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Thinking About Having an Unplugged Wedding Ceremony?

Published Friday, Mar. 29th, 2019


this might not be what you want to see in your wedding photos...

Consider these important factors when planning an unplugged wedding ceremony

 

 

The discussion of mobile devices -- specifically, guests taking pictures and videos during the wedding -- has been covered on many sites by many people, but there’s still a perspective missing from that conversation that we want to offer here on American Weddings.

 

We asked around the office and between us, we’ve officiated dozens of wedding ceremonies, including a number of unplugged ones, and there’s a reason that so many couples are having this conversation.

 

Related: What to Say at the Start of an Unplugged Wedding Ceremony

 

Obviously, the focus of this post is on the wedding ceremony portion of the special day and we are not here to encourage or discourage an "unplugged ceremony"… we just want to present the facts.

 

Regardless of what you decide, it will impact how the ceremony transpires, how the professional photographer responds, and other important planning decisions.

 

 

Consider the following:

 

Fact #1 – If you have hired a professional photographer and/or videographer to capture your ceremony, ask them what they think about mobile devices. This will allow them to make suggestions and adjustments based on your choice.

 

If the photographer and videographer know that no announcement will be made and that people will be allowed take photos and videos, they may wish to be more mobile, or to take a position that is not as easily blocked by Aunt Martha standing and holding her massive iPad over her head to catch the first kiss (yes, we have seen that happen).

 

 

A wedding photographer captures a photo of a newly married bride and groom at the wedding ceremony

you're already paying this guy, may as well consult him...

 

 

Fact #2 – If you don't specifically ask, or have the officiant ask, for people to please turn off their mobile devices and refrain from taking pictures during the wedding ceremony, you need to expect the worst. Here's an example...

 

One of our ministers recently recently officiated a wedding where three of the guests were literally standing at the end of the aisle taking pictures and video as the bride was being escorted down the aisle… blocking the view of the family and, more importantly, the groom and his reaction to seeing his bride coming down the aisle.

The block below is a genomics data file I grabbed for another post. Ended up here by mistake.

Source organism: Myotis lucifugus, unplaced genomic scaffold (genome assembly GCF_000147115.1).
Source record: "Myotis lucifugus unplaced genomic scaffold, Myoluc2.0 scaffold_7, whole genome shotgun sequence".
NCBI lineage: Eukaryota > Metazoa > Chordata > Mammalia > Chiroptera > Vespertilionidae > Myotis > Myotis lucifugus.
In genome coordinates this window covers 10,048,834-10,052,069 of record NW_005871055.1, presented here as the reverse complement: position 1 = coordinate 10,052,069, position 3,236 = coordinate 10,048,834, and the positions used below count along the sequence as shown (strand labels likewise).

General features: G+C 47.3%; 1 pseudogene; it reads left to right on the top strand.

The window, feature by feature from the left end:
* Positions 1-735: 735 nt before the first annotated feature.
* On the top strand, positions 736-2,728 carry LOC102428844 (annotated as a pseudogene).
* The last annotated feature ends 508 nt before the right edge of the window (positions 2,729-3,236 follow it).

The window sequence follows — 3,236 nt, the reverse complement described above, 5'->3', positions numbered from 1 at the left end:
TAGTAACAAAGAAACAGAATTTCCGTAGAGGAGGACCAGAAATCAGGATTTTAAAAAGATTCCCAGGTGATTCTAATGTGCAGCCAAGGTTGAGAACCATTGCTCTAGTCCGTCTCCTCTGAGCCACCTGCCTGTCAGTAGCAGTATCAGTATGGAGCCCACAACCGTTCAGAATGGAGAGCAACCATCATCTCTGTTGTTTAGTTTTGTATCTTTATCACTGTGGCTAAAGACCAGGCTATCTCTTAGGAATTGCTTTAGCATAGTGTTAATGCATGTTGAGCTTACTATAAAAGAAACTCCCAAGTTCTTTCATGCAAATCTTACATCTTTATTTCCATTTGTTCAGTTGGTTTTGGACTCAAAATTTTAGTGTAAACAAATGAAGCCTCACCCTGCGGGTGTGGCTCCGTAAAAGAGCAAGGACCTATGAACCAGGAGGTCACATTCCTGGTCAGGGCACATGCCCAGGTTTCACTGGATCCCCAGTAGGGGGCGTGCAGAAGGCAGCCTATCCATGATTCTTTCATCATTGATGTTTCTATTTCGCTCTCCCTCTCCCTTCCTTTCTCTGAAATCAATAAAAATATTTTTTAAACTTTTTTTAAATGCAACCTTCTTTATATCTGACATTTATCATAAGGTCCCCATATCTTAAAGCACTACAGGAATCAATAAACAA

Related: How to Ask Someone to Officiate Your Wedding - Our Favorite Way to Say 'Will You Marry Us?'

 

The reality of the matter is that we have become increasingly attached to our phones, to the point where we -- as a society -- have normalized intrusive behavior. This is something to consider during your ceremony, because folks won’t think twice about standing up to get a great shot for instagram - even if it’s disruptive!

 

 

Fact #3 – We realize that social media friendliness is a big deal. Many couples even encourage guests to share their wedding on social media, creating personalized weddng hashtags for guests to use.  

 

That’s all great, but keep in mind that some pictures might not project the image you want of your wedding -- picture drunk guests passed out during the reception -- and even worse, amateur photographers could interfere with the job of your hired, professional photographer. 

 

 

A photo of Nova, AMM's favorite dog, wearing a tie for a wedding ceremony

Here's Nova, AMM's office dog, because it's Friday!

 

 

Fact #4 – It doesn’t have to be all or nothing. One great compromise is allowing guests to photograph the bridal procession, but then asking them to please refrain from taking pictures and video for the rest of the ceremony.

 

We've also worked with couples who have had us make an announcement at the start of the ceremony indicating they are okay with pictures and video being taken as long as the “shooting” is done from a seated position with the flash turned off.

 

Personally, it is our opinion -- and many other wedding professionals’ too -- that if you have paid the photographer and/or videographer good money to capture your special moments, you should give them the best chance to do that by requesting an Unplugged ceremony.

 

 

But it’s your special day, not ours, so make the decision right for you!

 


 

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Lewis King

Staff Writer

Lewis loves exploring the space between power, discourse, and material reality where institutions like marriage are defined. He also wears other hats at AMM, like taking out the recycling and restocking the sparkling water.

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